HC Deb 26 July 2000 vol 354 cc698-9W
Mrs. Curtis-Thomas

To ask the Secretary of State for the Home Department when the sexual offences review report will be published. [132520]

Mr. Charles Clarke

[holding answer 25 July 2000]: I can confirm that the "Setting the Boundaries: reforming the law on sex offences", report of the review of sex offences, is being published today.

My right hon. Friend the Home Secretary set out the terms of reference for the review in his reply to my hon. Friend the Member for Nottingham, South (Mr. Simpson) on 25 January 1999, Official Report, columns 80–81W. The review was asked to look at the law in England and Wales and to make recommendations that will provide clear and coherent sex offences that protect the individual, particularly children and more vulnerable people from abuse and exploitation; enable abusers to be appropriately punished; and were fair and non-discriminatory in accordance with the European Convention on Human Rights and the Human Rights Act 1998.

This review was open and inclusive—it involved many stakeholders directly in its Steering Group and advisory External Reference Group, and consulted with many more at a series of conferences and seminars. It has looked at the evidence from research and the experience of law reform in other countries. The review has now completed its report to Government. It has made far-reaching recommendations to strengthen the effectiveness and protection of the law for children, raised important questions about the nature of the protection that should be offered to vulnerable people, proposed codifying and clarifying the law on consent in rape and setting the law on a fair and non-discriminatory basis for men and women whether as victim or offender. It also recommends new laws for dealing with the trafficking of human beings for sexual exploitation and the use of children in sexual exploitation, as well as looking at penalties and treatment.

The issues involved are sensitive and complex ones, on which there will be differing views. It is a long time since we have had such a thorough and comprehensive set of proposals on the law of sex offences, based on careful thought and consultation. But these proposals are just that—recommendations made to Government by a broadly based review, set up to provide the framework for further debate. The review involved many people from outside the civil service from many different groups and backgrounds, as well as civil servants from a wide range of departments. Before the Government can come to a conclusion on any of them, we need further input and views on what is recommended. This is the start of a real debate on what we think the law should be and how it should be framed.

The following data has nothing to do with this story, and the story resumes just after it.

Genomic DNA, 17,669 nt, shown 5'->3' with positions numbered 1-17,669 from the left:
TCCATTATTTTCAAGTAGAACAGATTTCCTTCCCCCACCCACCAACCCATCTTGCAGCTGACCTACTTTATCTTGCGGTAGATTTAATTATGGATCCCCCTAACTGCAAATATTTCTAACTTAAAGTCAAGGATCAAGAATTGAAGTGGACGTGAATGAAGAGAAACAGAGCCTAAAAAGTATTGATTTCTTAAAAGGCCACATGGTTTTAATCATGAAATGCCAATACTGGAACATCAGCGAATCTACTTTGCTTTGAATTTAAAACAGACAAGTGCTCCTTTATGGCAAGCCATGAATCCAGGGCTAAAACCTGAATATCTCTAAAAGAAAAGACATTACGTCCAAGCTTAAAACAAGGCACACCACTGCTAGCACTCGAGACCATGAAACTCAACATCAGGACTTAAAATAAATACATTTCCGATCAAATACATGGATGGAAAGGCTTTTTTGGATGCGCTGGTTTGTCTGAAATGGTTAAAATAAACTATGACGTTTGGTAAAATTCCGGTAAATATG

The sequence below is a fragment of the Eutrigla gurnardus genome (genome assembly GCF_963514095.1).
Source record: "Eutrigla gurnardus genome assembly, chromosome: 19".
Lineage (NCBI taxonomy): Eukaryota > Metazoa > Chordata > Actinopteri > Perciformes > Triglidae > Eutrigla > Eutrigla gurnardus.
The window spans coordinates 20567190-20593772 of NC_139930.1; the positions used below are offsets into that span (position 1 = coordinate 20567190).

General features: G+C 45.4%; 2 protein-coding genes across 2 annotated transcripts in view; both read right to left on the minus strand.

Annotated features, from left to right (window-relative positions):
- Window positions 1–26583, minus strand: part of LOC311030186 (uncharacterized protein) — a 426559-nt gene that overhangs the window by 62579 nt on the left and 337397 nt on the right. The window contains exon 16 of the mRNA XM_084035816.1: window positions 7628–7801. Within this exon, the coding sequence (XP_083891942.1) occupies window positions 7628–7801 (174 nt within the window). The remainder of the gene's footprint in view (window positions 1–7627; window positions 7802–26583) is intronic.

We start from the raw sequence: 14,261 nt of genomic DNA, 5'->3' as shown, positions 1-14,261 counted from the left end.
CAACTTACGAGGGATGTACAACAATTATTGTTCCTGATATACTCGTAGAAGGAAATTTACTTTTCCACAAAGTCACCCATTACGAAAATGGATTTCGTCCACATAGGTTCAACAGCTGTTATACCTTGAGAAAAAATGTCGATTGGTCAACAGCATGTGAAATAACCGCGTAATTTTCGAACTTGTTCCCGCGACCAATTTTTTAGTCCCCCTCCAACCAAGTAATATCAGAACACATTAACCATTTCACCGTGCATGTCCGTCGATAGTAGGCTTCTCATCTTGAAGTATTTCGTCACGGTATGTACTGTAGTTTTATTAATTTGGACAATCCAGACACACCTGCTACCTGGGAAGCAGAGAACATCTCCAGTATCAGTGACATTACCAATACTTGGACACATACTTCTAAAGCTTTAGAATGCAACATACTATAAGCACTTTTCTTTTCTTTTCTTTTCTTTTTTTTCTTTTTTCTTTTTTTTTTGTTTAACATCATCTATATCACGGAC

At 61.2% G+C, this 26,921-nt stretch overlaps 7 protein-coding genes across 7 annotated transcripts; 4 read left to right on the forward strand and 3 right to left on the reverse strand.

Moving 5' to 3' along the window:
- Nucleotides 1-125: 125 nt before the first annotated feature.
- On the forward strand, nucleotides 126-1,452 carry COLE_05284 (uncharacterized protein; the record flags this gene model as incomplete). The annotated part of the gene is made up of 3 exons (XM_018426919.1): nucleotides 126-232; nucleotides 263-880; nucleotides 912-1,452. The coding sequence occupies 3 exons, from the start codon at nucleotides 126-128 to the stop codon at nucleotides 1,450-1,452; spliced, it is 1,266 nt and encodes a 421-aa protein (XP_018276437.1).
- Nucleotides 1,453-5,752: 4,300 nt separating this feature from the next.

We would like views on all of the proposals in the report. The review has posed some specific questions, but we want reactions to all the recommendations. We would like to know how well they would work, whether they would add to the protection of the vulnerable, whether they would apply fairly, equitably and with justice and whether there would be any effects or consequences that have not yet been identified.

The Government particularly welcome the proposals to strengthen the law for children and vulnerable people—we have made great strides in tackling the issues of evidence for children and vulnerable people and it is time that the offences in the criminal law were revised to ensure robust and comprehensive protection for the weakest in our society. It is important to get the law right while ensuring that vulnerable people are not deterred from seeking advice from statutory authorities. We would welcome views on the proposals that relate to the protection of children and vulnerable people—what the impact and consequences of those would be. We welcome the review's clarity on the importance of the age of consent and the need to maintain it at 16.

The Government do not think it would be right to take a view on the proposals in the report until they have been scrutinised and tested in consultation. This report and its proposals are not an end but a beginning—the report provides a carefully argued framework for consideration by all those who are affected, personally or professionally, by these proposals. The report is being made widely available in summary and full form, both in hard copy and on the Home Office website. It is free and available on request, as is a supporting volume of evidence. The period for consultation is long—until March 2001—to give time for the full implications of the proposals to be considered. I look forward to an important social debate that will help the Government frame proposals for a safe just and tolerant society.

Copies of the report and summary have been placed in the Library and the Vote Office.

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